Sorry, this isn’t going to be very organized by the end.

      Regarding vulnerability: I agree with Spencer. What he says about communication 101 is spot on. Reaching an audience isn’t rocket science. The fact remains that many pastors aren’t good communicators. However, being vulnerable (which should simply be humility) shouldn’t replace the authority that should be apparent in the delivery of the message.

      I believe some pastors will get the wrong idea from this article and start trying to dig into the current teenage experience and then parachute those tidbits into sermons. That’s foolish and ineffective. Forget the explicit references. They don’t help us focus on Christ.

      The best way to apply theology is with more theology. What are we doing, after all? We are learning about God, the ultimate standard of love who has brought us into His family of his own free grace. Who wouldn’t want to learn more about a father such as this? If theology isn’t learning explicitly this, then it isn’t useful and probably is false to start with.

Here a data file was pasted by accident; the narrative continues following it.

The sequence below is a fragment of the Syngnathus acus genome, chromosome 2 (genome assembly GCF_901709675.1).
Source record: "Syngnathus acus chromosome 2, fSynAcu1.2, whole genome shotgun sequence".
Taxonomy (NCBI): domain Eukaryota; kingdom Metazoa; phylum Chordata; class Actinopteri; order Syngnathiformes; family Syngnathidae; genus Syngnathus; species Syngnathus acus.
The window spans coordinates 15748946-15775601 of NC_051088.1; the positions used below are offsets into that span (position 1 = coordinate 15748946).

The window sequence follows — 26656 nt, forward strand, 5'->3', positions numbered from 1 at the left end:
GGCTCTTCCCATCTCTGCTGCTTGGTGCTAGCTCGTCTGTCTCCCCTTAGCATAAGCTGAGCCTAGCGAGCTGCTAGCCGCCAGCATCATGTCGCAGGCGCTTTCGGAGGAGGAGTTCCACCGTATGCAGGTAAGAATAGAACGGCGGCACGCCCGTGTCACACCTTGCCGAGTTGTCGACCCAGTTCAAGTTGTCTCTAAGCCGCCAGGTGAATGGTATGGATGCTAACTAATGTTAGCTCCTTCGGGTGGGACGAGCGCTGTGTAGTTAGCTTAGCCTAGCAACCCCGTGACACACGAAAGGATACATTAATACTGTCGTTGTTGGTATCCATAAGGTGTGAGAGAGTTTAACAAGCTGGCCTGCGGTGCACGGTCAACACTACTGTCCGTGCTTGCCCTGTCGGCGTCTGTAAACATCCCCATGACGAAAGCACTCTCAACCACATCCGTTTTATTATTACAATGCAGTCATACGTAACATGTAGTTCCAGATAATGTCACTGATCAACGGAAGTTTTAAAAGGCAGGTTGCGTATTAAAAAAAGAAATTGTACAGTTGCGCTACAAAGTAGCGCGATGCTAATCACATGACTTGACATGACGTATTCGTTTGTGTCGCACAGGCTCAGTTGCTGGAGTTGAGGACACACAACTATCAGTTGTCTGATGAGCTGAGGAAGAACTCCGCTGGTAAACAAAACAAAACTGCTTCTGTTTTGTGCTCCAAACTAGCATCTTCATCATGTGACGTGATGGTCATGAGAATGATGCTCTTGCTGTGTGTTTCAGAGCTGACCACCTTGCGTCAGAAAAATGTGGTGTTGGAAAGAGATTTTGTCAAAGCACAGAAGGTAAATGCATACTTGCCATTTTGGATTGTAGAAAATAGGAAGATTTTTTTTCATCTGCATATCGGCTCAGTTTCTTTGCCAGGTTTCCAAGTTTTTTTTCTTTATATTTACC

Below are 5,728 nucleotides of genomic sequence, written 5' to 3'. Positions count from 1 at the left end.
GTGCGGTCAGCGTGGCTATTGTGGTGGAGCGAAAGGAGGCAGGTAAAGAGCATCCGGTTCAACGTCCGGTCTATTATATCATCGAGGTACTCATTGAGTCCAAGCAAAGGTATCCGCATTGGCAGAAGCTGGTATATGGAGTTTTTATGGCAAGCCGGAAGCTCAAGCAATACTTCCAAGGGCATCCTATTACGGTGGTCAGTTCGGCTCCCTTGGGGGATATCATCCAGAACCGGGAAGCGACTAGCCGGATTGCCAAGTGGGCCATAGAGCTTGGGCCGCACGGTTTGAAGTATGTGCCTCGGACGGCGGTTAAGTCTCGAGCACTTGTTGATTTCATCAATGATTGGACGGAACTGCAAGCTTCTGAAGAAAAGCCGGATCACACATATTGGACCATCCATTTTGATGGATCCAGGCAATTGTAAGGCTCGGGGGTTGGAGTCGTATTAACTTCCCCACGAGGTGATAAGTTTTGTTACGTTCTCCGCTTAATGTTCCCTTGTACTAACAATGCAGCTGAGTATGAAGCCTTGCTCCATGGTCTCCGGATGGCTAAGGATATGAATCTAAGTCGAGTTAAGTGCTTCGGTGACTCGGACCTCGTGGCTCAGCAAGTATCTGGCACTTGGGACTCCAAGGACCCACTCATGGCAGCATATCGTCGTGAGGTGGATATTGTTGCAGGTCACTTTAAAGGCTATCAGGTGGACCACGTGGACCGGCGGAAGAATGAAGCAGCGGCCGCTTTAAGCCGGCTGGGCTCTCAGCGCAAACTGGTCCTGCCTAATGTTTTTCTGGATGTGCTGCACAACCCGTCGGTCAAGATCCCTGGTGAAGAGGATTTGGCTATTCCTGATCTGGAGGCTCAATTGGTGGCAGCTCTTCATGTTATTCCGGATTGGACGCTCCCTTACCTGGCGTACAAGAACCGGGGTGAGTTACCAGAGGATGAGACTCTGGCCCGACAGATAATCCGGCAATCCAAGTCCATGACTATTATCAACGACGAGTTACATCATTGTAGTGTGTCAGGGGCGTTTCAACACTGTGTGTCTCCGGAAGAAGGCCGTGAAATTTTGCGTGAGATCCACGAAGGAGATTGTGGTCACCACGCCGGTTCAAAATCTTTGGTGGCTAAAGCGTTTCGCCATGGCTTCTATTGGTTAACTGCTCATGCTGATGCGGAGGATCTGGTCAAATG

• Pattie

      Thank you dear Spencer. I am sorry for the indignation of being pandered to. Please keep pressing on.

    • BK Smith

      Well said!

  • Jared P.

    Thank you for your article. It is always great to see ministers work towards the preservation of the future of churches within such a post-modern world.